Reducing Uncertainties in Snow Fence Design: Development of Methods for Estimation of Snow Drifting and the Snow Relocation Coefficient - TR760

(2020) Reducing Uncertainties in Snow Fence Design: Development of Methods for Estimation of Snow Drifting and the Snow Relocation Coefficient - TR760. Transportation, Department of

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Abstract

Blowing and drifting of snow is a major concern for transportation safety and road maintenance. Mitigation of snow drift on roadways is often achieved by installing temporary or permanent snow fences along the road segments affected by snow drift. Robust design of snow fences is critical for road safety and for maintaining clear and open roads during the winter season in the US Midwest, as well as for other states affected by large snow events. Reducing accumulation of snow on roadways also decreases the need for associated repairs due to damage caused to roads. The design of snow fences relies on empirical relations that do not necessarily apply to the U S Midwest. Majors changes are related to the accurate estimation of the snow relocation coefficient (SRC), a critical parameter for sizing snow fences and determining the required easement for snow storage. Currently, IDOT snow fence designers use a default value of SRC despite conditions vary widely across the state and from where SRC has been determined empirically. Estimation of SRC requires quantification of the snowfall and snowdrift fluxes at sites where snow fences are installed. The lack of available, reliable data to estimate the local value of SRC results in an inefficient and possibly inadequate design of the snow fence. The research described in this report addresses two critical questions related to snow fence design: 1) What is the seasonal snow relocation coefficient for Iowa? and, 2) What is the seasonal storage capacity of snow fences when accounting for successive storms and ablation between snow events? Estimation of the SRC in the field is a challenging problem as it requires accurate quantification of snowfall and snowdrift fluxes at the site where the snow fence is installed. Therefore, we first developed methods for accurate estimation of snowfall and snow drifting fluxes, building on prior research efforts. The methods include monitoring techniques designed to continuously acquire data without supervision as well as detailed field collection efforts, typically after major snowstorm events. A range of intrusive monitoring methods (i.e., direct snow depth measurements, topographic surveys of snow deposit profiles, and snow density measurements) and non-intrusive methods were used for quantification of meteorological conditions at snow fence installations and tracking changes in snow deposits during and between snowstorm events. The results of the study conducted at three snow fence sites suggest that the SRC estimates are significantly lower than the default value of 0.5, currently used for snow fence design. The study also found that additional storage capacity is available during the winter season due to ablation, comprised of compaction, sublimation or evaporation, and melting between storm events. The outcomes of the two-year project confirmed the reliability of the developed monitoring methods as well as the consistency of the results for the three experimental sites investigated during the study.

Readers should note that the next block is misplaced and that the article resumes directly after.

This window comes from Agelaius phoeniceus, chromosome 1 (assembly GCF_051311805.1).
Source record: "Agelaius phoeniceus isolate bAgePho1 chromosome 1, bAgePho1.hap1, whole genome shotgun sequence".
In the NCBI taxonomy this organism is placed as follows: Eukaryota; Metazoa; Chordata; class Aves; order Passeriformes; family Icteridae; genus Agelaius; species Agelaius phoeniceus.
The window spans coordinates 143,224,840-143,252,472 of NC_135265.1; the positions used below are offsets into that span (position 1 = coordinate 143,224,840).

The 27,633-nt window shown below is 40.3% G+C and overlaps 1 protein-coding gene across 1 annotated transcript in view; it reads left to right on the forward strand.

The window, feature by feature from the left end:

Item Type: Departmental Report
Keywords: Snow fence, Design uncertainty, Monitoring snow deposits, Field experiments, Snow transport
Subjects: Transportation > Environment
Transportation > Maintenance and preservation
ID Code: 33824
Deposited By: Cheryl Cowie
Deposited On: 29 Sep 2020 12:11
Last Modified: 29 Sep 2020 12:11
URI: http://publications.iowa.gov/id/eprint/33824